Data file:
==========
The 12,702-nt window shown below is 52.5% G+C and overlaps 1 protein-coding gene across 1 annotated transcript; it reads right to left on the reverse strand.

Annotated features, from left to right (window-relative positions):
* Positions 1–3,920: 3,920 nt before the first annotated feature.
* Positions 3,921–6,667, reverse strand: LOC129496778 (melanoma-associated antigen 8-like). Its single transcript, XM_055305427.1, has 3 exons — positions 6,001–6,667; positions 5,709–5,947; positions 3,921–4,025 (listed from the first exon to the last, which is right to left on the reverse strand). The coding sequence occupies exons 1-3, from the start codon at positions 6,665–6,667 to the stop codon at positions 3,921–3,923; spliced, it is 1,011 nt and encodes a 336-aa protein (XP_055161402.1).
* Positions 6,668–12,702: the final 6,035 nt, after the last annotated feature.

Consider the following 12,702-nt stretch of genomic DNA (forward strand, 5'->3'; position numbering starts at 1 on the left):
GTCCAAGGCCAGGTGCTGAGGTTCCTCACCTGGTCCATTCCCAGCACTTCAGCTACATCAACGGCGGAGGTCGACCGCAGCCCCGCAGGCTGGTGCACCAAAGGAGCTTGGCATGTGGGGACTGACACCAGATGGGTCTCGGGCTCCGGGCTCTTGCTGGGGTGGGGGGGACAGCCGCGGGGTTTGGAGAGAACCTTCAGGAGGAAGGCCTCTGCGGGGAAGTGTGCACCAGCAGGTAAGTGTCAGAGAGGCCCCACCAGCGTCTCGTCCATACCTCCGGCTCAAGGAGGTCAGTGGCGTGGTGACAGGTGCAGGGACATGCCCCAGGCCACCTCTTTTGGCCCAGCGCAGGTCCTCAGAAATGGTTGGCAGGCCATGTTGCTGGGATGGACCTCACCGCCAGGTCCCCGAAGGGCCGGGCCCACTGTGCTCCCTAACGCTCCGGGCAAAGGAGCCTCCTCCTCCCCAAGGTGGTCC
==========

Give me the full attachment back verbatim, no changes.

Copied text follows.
The 12,702-nt window shown below is 52.5% G+C and overlaps 1 protein-coding gene across 1 annotated transcript; it reads right to left on the reverse strand.

Annotated features, from left to right (window-relative positions):
* Positions 1–3,920: 3,920 nt before the first annotated feature.
* Positions 3,921–6,667, reverse strand: LOC129496778 (melanoma-associated antigen 8-like). Its single transcript, XM_055305427.1, has 3 exons — positions 6,001–6,667; positions 5,709–5,947; positions 3,921–4,025 (listed from the first exon to the last, which is right to left on the reverse strand). The coding sequence occupies exons 1-3, from the start codon at positions 6,665–6,667 to the stop codon at positions 3,921–3,923; spliced, it is 1,011 nt and encodes a 336-aa protein (XP_055161402.1).
* Positions 6,668–12,702: the final 6,035 nt, after the last annotated feature.

Consider the following 12,702-nt stretch of genomic DNA (forward strand, 5'->3'; position numbering starts at 1 on the left):
GTCCAAGGCCAGGTGCTGAGGTTCCTCACCTGGTCCATTCCCAGCACTTCAGCTACATCAACGGCGGAGGTCGACCGCAGCCCCGCAGGCTGGTGCACCAAAGGAGCTTGGCATGTGGGGACTGACACCAGATGGGTCTCGGGCTCCGGGCTCTTGCTGGGGTGGGGGGGACAGCCGCGGGGTTTGGAGAGAACCTTCAGGAGGAAGGCCTCTGCGGGGAAGTGTGCACCAGCAGGTAAGTGTCAGAGAGGCCCCACCAGCGTCTCGTCCATACCTCCGGCTCAAGGAGGTCAGTGGCGTGGTGACAGGTGCAGGGACATGCCCCAGGCCACCTCTTTTGGCCCAGCGCAGGTCCTCAGAAATGGTTGGCAGGCCATGTTGCTGGGATGGACCTCACCGCCAGGTCCCCGAAGGGCCGGGCCCACTGTGCTCCCTAACGCTCCGGGCAAAGGAGCCTCCTCCTCCCCAAGGTGGTCC